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Posted: 6/26/2011 8:00:00 PM
Yep...a couple of guys fall off a roof installing panels in a couple of years, while a million acre dead zone and millions are exposed to unhealthy doses of radiation...perhaps hundreds of millions...and the food chain accumulates from just one nuke accident generations of fallout....Hmmm. reality much? Your repeated lies about negative nuke deaths withstanding, the rest of your adolescent ad hominems and inability to answer in kind need a bit of work as well.

Just curious about how much power Fusion and Throium have produced thus far vs. Solar, wind, and efficiency and conservation in reducing our needs and greeds. Last I heard the Fusion project had investors running like rats off a sinking ship.

The newest western debacle to drive up consumption is home entertainment devices that are now the biggest hogs of the western style of waste and consumption. THESE are what dictate the need to liquidate mountains, the Grand Canyon, and leave a legacy of millions of years of unregulated nuke poop?
http://www.nytimes.com/2011/06/26/us/26cable.html?_r=1&hp

The wasteful, arrogant, ignorant, western consumeroids, driven into such lifestyles, think this is a normal human behavior, when in fact, we suffer under a cultural psychosis of extraordinary levels of denial and willful ignorance.
http://www.projectworldawareness.com/2010/09/american-psychosis-what-happens-to-a-society-that-cannot-distinguish-between-reality-and-illusion/
 Hibernian1960
Joined: 9/13/2008
Msg: 56
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Posted: 6/26/2011 8:48:13 PM
To what "dead zone" do you refer? Perhaps Harrisburg, PA? Define "dead zone" if you can in your usual overly dramatic fashion.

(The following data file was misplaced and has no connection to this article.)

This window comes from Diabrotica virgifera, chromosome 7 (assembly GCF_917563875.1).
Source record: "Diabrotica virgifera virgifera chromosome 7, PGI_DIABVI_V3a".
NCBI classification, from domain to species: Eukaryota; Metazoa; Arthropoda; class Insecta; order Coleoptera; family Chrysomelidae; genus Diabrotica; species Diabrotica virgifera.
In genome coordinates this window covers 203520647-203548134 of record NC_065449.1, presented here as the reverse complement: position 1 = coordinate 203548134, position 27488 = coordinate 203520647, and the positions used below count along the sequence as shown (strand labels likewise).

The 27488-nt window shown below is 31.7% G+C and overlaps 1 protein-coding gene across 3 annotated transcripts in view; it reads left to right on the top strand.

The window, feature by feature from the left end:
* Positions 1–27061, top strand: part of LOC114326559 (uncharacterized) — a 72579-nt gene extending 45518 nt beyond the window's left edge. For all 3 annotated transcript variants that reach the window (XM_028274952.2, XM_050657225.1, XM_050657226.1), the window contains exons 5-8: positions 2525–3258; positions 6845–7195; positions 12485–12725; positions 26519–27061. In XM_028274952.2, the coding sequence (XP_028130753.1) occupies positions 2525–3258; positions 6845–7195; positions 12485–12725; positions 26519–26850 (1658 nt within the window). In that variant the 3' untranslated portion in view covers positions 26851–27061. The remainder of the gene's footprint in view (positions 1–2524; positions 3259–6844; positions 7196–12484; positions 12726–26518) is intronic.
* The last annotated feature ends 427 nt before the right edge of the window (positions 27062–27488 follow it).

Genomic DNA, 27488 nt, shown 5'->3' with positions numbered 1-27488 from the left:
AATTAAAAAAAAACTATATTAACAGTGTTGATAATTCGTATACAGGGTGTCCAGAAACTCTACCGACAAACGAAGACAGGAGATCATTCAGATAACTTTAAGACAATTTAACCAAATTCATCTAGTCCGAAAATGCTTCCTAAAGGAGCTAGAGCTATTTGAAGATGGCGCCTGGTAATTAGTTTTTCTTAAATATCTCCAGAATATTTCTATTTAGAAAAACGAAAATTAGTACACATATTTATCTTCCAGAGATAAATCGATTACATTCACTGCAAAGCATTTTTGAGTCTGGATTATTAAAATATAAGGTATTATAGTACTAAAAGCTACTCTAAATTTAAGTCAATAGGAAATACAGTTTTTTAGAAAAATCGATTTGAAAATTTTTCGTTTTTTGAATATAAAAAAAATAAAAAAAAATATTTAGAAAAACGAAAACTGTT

RE: fusion and thorium, when they come online, arguments of this sort will be unnecessary. Current status is research in France funded by a consortium of nations for fusion plus national research around the globe and on thorium, energetic research in India, site of enormous thorium reserves.

I amended the post above with a source for figures, take it up with the authors of the study. Returning to Fukushima, and your crocodile tears for the Japanese economy:

Tadashi Maeda, member of the Japanese cabinet and
chief of the Corporate Planning Department of the Japan Bank for
International Cooperation, has proposed the nationalization of
all nuclear power plants in Japan as a means to get past the
current crisis and to secure the long-term viability of atomic
energy.

In an interview with the influential "Asahi Shimbun", Maeda
advanced two reasons for nationalization; compensation and public
confidence.

Tokyo Electric Power Company is facing immense claims to
compensate those displaced by the Fukushima crisis, along with
the cost of controlling and cleaning up the Fukushima compound.
These costs not only threaten the viability of TEPCO as a
company, but the economic viability of the Japanese nuclear
industry as a whole. Private companies, such as TEPCO, cannot
handle single-event costs of this type, which exceed their
insurance coverage, wheras as a government can. Early on in the
crisis, Prime Minister Naota Kan had declared that the
unprecedented March 11 earthquake and tsunami were not covered by
the provision of Japanese law that limited company liability in
"act of God" cases.

The Japanese government has not allowed any Japanese
reactors to return to service since March 11, no matter why they
were shut down. Some 34 of Japan's 54 nuclear power plants are
down as of now, and 30% of Japan's electricity coming from
nuclear, it is very uncertain whether the country can get through
the high-demand summer months without blackouts. There is a vast
range of energy-saving measures in effect, disrupting life in the
country and curtailing Japanese production. If current policy is
continued, by April 2012, all Japanese nuclear power plants will
be shut.

Maeda asserts that government control will allow closed
nuclear facilities to be restarted. "If reactors cannot be
restarted after regular safety checks, all the reactors in Japan
would be out of service in the first half of next year. That
would cause a serious nationwide power shortage and deliver a
heavy blow to the economy. If a state-run operator takes charge
of nuclear power plants, the central government, along with the
local governments concerned, would be responsible for the
decisions as to whether reactors should be put back to work.
There is currently a lot of anxiety among the public (about
nuclear power facilities) because the central government is not
committed clearly to their safety."
 Earthpuppy
Joined: 2/9/2008
Msg: 57
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Posted: 6/26/2011 8:58:21 PM